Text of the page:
Russia could soon default on external loans for the first time since the 1917 Bolshevik Revolution

Russia could default on external loans for the first time in more than a century, if credit rating agency Standard & Poor’s most recent assessment of the pariah nation is accurate.

The agency downgraded the country to “selective default” late Friday after it arranged to make foreign bond payments not in dollars but in rubles, according to multiple news outlets.

The decision was partially based on the prediction that Russia will face additional sanctions over its invasion of Ukraine in the coming weeks. A selective default rating is issued when an entity defaults on a specific payment but makes others on time, the Associated Press reported, citing an S&P spokesperson.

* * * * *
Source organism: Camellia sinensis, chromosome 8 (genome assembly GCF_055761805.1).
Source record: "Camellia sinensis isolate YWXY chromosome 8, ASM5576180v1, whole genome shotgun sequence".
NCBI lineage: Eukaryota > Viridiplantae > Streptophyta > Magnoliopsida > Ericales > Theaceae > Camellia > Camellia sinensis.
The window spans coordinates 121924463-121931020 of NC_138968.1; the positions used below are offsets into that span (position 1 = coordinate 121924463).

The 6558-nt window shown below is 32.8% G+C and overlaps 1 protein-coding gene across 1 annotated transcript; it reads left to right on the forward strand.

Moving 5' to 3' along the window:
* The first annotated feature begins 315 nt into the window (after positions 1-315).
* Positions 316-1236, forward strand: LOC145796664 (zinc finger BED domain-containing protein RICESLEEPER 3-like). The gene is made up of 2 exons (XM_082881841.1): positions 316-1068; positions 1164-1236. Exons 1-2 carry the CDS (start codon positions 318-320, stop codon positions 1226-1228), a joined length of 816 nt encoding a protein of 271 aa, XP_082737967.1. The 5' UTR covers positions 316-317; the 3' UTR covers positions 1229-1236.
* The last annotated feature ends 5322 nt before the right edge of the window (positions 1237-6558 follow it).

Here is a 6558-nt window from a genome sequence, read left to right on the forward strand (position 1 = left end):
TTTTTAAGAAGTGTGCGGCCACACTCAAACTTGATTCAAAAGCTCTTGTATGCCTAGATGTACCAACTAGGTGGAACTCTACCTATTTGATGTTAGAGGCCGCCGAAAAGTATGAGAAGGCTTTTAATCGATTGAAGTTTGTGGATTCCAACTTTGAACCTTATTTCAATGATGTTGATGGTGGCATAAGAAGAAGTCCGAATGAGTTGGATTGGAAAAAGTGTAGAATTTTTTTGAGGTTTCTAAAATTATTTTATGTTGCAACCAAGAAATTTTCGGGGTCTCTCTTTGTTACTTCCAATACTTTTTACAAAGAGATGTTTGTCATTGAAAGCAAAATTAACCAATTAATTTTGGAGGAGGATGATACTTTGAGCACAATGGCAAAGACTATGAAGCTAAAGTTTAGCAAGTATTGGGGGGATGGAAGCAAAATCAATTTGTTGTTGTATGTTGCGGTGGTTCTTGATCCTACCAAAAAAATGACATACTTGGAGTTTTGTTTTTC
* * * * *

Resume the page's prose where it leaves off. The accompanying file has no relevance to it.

On Wednesday the country’s finance agency said it tried to make a $649 million payment to an unspecified U.S. bank, previously reported as JPMorgan Chase. The tightened sanctions prevented the payment from going through, so it paid in rubles, the agency said, per the news outlet.

Russia hasn’t defaulted on foreign debt since the 1917 Bolshevik Revolution, when the Soviet Union emerged. Russia defaulted on domestic debt but not foreign debt in the late 1990s after the Soviet Union’s demise; it paid foreign debts.

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